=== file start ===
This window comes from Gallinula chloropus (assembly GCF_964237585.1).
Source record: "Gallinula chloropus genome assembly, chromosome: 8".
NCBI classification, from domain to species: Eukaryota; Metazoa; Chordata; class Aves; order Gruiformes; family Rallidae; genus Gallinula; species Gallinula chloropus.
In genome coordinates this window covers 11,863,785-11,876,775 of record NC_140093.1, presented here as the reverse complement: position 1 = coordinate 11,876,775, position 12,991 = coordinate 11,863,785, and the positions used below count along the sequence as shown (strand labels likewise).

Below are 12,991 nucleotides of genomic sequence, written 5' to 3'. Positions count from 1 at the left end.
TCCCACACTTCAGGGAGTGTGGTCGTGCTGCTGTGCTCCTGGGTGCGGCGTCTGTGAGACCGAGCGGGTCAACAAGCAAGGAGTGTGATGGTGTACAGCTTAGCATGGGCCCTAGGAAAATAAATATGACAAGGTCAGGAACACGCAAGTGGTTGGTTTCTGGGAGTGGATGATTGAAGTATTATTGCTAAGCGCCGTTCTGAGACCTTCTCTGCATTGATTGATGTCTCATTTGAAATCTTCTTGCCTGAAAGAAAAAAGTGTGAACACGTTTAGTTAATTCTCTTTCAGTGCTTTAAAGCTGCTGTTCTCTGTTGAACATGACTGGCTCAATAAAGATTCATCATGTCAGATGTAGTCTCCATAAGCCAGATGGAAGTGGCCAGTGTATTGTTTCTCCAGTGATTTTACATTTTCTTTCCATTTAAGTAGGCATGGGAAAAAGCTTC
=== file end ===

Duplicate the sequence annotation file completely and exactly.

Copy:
This window comes from Gallinula chloropus (assembly GCF_964237585.1).
Source record: "Gallinula chloropus genome assembly, chromosome: 8".
NCBI classification, from domain to species: Eukaryota; Metazoa; Chordata; class Aves; order Gruiformes; family Rallidae; genus Gallinula; species Gallinula chloropus.
In genome coordinates this window covers 11,863,785-11,876,775 of record NC_140093.1, presented here as the reverse complement: position 1 = coordinate 11,876,775, position 12,991 = coordinate 11,863,785, and the positions used below count along the sequence as shown (strand labels likewise).

Below are 12,991 nucleotides of genomic sequence, written 5' to 3'. Positions count from 1 at the left end.
TCCCACACTTCAGGGAGTGTGGTCGTGCTGCTGTGCTCCTGGGTGCGGCGTCTGTGAGACCGAGCGGGTCAACAAGCAAGGAGTGTGATGGTGTACAGCTTAGCATGGGCCCTAGGAAAATAAATATGACAAGGTCAGGAACACGCAAGTGGTTGGTTTCTGGGAGTGGATGATTGAAGTATTATTGCTAAGCGCCGTTCTGAGACCTTCTCTGCATTGATTGATGTCTCATTTGAAATCTTCTTGCCTGAAAGAAAAAAGTGTGAACACGTTTAGTTAATTCTCTTTCAGTGCTTTAAAGCTGCTGTTCTCTGTTGAACATGACTGGCTCAATAAAGATTCATCATGTCAGATGTAGTCTCCATAAGCCAGATGGAAGTGGCCAGTGTATTGTTTCTCCAGTGATTTTACATTTTCTTTCCATTTAAGTAGGCATGGGAAAAAGCTTC